House Ways & Means Committee Prints Bill to Create Consumer Utility Advocate Office, Aims to Fix State's Broken Utility System
BOISE, Idaho, March 28, 2012 /PRNewswire-USNewswire/ -- Idahoans 50 and older are sick of soaring utility rates and they are looking to the Statehouse for help. Today, just as the session wraps up and campaign season begins, Idaho's most powerful voting demographic got a little good news and a step forward on the issue. The House Ways and Means Committee voted to print a bill creating an AARP-backed utility watchdog in the state. The measure was sponsored by Representative Brian Cronin (D-Boise).
The watchdog would come in the form of a Consumer Utility Advocate Office whose charge is to represent consumers when utility companies press for higher utility bills and other regulatory issues that may carry an adverse impact on Idahoans. Currently, Idaho is the only state in the West and one of only a handful in the nation lacking such an office. According to a recent AARP survey, 68 percent of Idaho's 50+ support the creation of the watchdog.
"It's never too late in a legislative session for good news – we know this is just a print hearing and the bill won't get a hearing, but it's a critical step toward changing the utility game and helping consumers fight unfair rate hikes, which many are buckling under," said Angela Cortez, interim State Director for AARP Idaho. "AARP commends Rep. Cronin for his work on this issue and we thank those members of the House Ways and Means Committee who moved it forward."
The news comes on the heels of a 2012 AARP survey of Idahoans 50+ finding over 80 percent report difficulty paying their utility bills as most of the state's electric providers won rate hike cases before the Public Utilities Commission. Sixty-two percent of those surveyed said they didn't think their elected officials were doing enough to help Idahoans affected by rising energy costs, while 61 percent felt the interest of Idaho residential customers weren't represented and taken into consideration in utility rate hike cases in the state.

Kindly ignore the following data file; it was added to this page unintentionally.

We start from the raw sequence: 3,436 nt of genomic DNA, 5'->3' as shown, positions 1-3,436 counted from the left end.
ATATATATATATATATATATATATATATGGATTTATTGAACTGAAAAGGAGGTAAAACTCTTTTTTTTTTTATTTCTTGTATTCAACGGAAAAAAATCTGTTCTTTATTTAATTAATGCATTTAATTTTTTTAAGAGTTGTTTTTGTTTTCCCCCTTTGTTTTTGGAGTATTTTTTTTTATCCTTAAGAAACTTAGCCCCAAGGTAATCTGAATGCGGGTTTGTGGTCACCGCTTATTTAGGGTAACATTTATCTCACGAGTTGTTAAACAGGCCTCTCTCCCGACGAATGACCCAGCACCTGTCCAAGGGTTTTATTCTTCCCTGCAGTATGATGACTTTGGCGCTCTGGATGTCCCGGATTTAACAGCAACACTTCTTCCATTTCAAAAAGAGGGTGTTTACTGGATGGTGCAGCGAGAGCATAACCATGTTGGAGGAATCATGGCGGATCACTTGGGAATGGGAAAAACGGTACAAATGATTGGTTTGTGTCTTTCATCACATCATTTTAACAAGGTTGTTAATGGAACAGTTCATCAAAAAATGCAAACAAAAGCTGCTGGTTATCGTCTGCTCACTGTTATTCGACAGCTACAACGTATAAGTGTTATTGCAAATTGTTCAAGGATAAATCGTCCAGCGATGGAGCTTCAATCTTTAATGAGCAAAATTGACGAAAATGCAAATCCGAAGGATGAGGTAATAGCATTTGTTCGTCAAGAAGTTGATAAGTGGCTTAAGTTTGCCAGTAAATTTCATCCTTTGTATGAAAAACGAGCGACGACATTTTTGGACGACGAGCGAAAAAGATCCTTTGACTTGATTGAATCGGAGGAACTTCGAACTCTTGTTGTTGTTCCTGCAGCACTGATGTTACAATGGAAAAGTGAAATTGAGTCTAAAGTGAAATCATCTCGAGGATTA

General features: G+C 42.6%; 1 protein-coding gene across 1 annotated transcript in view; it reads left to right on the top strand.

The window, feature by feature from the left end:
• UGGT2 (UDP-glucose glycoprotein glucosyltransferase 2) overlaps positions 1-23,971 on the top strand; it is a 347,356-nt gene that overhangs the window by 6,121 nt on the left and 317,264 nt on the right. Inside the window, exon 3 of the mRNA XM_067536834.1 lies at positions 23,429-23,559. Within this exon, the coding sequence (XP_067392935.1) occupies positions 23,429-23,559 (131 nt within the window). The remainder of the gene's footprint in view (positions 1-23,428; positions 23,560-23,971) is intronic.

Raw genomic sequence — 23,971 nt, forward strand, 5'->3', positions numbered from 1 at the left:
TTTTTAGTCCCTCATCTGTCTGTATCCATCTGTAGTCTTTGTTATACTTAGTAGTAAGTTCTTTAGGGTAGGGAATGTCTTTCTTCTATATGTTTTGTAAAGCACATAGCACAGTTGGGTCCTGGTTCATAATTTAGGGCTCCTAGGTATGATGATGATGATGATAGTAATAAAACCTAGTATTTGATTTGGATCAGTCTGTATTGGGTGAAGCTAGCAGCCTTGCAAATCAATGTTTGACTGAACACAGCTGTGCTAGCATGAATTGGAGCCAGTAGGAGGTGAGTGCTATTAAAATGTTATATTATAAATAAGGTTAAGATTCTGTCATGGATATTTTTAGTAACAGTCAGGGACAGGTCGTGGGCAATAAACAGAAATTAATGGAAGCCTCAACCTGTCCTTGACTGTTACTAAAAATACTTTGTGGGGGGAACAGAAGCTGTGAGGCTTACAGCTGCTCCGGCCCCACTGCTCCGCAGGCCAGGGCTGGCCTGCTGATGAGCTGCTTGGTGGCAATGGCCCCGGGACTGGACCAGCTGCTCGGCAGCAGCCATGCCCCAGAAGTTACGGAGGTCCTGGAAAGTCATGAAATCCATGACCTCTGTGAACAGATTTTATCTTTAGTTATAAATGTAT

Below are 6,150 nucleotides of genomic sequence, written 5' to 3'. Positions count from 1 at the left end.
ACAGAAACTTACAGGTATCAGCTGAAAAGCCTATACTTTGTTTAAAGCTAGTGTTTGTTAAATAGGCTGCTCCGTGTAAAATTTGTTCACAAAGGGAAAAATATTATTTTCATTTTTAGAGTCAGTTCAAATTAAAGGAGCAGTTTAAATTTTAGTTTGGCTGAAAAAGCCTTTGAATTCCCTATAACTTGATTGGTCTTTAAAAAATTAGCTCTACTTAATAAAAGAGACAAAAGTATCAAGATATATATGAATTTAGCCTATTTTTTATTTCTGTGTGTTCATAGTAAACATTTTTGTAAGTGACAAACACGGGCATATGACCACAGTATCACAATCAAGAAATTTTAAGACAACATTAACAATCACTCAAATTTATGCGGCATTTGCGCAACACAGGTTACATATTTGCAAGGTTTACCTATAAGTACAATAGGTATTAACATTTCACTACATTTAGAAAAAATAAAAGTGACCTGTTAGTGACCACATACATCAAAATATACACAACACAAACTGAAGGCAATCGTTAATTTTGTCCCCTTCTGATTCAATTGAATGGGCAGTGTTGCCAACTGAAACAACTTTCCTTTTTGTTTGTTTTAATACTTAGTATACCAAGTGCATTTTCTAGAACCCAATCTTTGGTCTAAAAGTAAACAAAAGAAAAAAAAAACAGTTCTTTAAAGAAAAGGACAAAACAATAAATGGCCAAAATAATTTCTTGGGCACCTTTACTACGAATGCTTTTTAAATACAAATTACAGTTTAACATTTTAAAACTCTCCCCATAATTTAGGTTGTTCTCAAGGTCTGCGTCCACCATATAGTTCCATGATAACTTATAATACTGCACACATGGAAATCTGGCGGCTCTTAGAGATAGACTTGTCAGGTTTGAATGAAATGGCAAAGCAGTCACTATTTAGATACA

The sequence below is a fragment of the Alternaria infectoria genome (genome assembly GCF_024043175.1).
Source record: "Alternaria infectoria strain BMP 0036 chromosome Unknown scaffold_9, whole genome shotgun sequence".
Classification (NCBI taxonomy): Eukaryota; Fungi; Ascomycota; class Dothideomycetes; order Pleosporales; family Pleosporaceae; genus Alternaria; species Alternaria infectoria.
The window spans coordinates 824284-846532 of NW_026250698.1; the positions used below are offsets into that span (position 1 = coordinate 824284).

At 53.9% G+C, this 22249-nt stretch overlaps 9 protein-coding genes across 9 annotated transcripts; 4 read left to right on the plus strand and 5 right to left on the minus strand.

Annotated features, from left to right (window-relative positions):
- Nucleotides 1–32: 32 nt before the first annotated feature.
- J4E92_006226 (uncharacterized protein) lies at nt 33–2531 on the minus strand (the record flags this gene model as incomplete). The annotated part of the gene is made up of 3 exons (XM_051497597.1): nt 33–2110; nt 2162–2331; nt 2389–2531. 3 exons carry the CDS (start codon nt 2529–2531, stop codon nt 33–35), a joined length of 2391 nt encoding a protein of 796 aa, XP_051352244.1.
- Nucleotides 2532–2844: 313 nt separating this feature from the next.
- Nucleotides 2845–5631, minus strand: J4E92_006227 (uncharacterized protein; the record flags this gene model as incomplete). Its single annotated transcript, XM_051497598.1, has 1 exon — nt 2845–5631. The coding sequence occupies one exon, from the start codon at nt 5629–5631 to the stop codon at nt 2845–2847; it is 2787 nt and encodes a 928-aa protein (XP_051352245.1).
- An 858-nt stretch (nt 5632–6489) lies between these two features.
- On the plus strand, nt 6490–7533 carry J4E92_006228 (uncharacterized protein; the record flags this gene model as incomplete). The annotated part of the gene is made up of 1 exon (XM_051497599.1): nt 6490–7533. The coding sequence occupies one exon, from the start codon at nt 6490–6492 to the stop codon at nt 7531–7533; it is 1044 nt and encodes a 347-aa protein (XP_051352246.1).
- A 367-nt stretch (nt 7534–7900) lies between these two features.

"Our members across the state have made one thing very clear to us; they need a better and bigger hand in the fight against unfair utility rate hikes – and a utility consumer advocate office would make that happen," Cortez said. "It's time to level the utility playing field in Idaho. Though this bill won't pass this session, we'll work across the state with our members, the public and other stakeholders, raising the issue over election season, to put the issue front and center for lawmakers next session."
The full AARP utility survey of Idahoans 50+ can be found here: http://bit.ly/wPuymH.
AARP is Idaho's largest membership organization with over 180,000 members.
SOURCE AARP Idaho